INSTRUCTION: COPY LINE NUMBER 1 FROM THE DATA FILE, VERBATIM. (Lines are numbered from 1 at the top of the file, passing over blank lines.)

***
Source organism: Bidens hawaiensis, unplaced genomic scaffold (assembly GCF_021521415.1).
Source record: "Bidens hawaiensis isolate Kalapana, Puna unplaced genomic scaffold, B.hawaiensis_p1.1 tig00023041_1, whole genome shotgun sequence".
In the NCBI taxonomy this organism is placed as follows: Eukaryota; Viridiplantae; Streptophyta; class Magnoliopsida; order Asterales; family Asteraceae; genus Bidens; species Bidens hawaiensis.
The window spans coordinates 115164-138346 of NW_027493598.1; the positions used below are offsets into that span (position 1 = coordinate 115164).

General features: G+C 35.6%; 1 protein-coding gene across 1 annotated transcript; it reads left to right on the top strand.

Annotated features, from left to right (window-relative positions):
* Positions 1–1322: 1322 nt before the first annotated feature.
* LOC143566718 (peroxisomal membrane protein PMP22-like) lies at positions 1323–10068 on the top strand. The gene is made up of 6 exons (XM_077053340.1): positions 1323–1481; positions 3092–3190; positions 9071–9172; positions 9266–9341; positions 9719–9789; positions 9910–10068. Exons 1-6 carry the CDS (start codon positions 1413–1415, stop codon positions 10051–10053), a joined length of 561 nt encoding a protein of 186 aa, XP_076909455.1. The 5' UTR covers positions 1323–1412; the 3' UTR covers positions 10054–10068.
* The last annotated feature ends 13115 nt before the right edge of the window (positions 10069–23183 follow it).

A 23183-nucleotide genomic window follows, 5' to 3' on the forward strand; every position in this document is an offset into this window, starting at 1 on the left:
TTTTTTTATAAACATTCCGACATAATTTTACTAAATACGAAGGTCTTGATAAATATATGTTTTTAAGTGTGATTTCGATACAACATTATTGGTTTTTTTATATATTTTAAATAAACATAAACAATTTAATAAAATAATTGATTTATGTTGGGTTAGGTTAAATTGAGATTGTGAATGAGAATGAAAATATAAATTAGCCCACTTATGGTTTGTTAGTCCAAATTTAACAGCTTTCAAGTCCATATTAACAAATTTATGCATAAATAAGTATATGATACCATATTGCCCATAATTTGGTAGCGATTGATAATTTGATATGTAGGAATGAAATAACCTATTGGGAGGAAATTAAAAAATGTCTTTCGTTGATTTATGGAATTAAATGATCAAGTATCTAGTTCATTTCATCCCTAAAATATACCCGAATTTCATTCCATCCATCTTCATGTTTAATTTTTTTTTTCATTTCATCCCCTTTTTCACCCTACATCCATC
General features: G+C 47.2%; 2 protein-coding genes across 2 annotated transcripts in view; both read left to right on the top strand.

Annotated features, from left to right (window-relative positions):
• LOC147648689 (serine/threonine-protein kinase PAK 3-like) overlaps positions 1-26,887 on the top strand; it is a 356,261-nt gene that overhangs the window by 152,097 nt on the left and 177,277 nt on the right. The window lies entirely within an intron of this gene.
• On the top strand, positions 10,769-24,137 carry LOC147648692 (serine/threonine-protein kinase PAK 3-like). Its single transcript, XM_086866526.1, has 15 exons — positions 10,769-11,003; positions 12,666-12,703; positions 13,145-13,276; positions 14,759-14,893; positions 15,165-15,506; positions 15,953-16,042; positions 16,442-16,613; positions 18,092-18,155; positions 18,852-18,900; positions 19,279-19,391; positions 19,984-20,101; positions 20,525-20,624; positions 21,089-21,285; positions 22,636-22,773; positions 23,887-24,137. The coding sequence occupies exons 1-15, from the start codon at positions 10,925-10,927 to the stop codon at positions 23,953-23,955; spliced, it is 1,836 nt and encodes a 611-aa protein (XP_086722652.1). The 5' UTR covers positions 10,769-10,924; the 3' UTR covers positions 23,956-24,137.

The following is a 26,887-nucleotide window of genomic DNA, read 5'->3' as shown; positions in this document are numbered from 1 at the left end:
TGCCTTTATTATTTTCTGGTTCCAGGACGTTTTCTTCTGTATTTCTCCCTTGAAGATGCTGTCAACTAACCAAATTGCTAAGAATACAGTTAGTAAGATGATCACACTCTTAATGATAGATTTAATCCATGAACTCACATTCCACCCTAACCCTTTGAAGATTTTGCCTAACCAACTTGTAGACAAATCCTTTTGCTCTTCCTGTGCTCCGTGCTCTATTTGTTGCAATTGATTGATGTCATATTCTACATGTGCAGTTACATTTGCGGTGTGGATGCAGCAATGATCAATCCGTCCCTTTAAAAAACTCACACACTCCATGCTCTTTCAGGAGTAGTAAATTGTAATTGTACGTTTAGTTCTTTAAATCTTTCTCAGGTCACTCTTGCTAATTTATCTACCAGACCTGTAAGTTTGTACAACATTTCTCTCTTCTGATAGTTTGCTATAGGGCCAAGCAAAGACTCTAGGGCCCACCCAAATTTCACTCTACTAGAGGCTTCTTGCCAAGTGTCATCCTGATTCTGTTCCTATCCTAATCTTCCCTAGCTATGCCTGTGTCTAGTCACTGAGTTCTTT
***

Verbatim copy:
Source organism: Bidens hawaiensis, unplaced genomic scaffold (assembly GCF_021521415.1).